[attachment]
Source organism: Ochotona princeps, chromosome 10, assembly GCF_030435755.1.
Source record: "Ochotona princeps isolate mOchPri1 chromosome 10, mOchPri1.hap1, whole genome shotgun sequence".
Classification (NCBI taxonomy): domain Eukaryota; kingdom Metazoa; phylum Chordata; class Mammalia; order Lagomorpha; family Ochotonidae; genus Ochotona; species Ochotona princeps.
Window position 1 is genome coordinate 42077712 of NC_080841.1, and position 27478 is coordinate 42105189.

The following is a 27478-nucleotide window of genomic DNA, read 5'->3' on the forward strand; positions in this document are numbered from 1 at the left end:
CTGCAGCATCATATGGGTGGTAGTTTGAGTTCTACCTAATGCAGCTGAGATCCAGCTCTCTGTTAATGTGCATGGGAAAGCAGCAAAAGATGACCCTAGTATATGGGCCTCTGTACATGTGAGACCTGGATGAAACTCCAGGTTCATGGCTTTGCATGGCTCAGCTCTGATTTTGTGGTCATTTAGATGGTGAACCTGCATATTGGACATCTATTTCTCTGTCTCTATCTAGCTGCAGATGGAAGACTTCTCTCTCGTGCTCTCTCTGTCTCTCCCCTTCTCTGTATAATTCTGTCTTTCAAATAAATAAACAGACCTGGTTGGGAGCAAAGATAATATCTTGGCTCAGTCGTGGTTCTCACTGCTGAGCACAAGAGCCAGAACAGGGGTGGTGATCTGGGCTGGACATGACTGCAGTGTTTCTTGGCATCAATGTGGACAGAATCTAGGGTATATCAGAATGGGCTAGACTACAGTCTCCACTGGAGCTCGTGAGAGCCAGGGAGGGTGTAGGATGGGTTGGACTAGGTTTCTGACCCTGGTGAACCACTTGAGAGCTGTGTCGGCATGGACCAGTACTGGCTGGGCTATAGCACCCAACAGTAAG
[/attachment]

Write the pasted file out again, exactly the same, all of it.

Source organism: Ochotona princeps, chromosome 10, assembly GCF_030435755.1.
Source record: "Ochotona princeps isolate mOchPri1 chromosome 10, mOchPri1.hap1, whole genome shotgun sequence".
Classification (NCBI taxonomy): domain Eukaryota; kingdom Metazoa; phylum Chordata; class Mammalia; order Lagomorpha; family Ochotonidae; genus Ochotona; species Ochotona princeps.
Window position 1 is genome coordinate 42077712 of NC_080841.1, and position 27478 is coordinate 42105189.

The following is a 27478-nucleotide window of genomic DNA, read 5'->3' on the forward strand; positions in this document are numbered from 1 at the left end:
CTGCAGCATCATATGGGTGGTAGTTTGAGTTCTACCTAATGCAGCTGAGATCCAGCTCTCTGTTAATGTGCATGGGAAAGCAGCAAAAGATGACCCTAGTATATGGGCCTCTGTACATGTGAGACCTGGATGAAACTCCAGGTTCATGGCTTTGCATGGCTCAGCTCTGATTTTGTGGTCATTTAGATGGTGAACCTGCATATTGGACATCTATTTCTCTGTCTCTATCTAGCTGCAGATGGAAGACTTCTCTCTCGTGCTCTCTCTGTCTCTCCCCTTCTCTGTATAATTCTGTCTTTCAAATAAATAAACAGACCTGGTTGGGAGCAAAGATAATATCTTGGCTCAGTCGTGGTTCTCACTGCTGAGCACAAGAGCCAGAACAGGGGTGGTGATCTGGGCTGGACATGACTGCAGTGTTTCTTGGCATCAATGTGGACAGAATCTAGGGTATATCAGAATGGGCTAGACTACAGTCTCCACTGGAGCTCGTGAGAGCCAGGGAGGGTGTAGGATGGGTTGGACTAGGTTTCTGACCCTGGTGAACCACTTGAGAGCTGTGTCGGCATGGACCAGTACTGGCTGGGCTATAGCACCCAACAGTAAG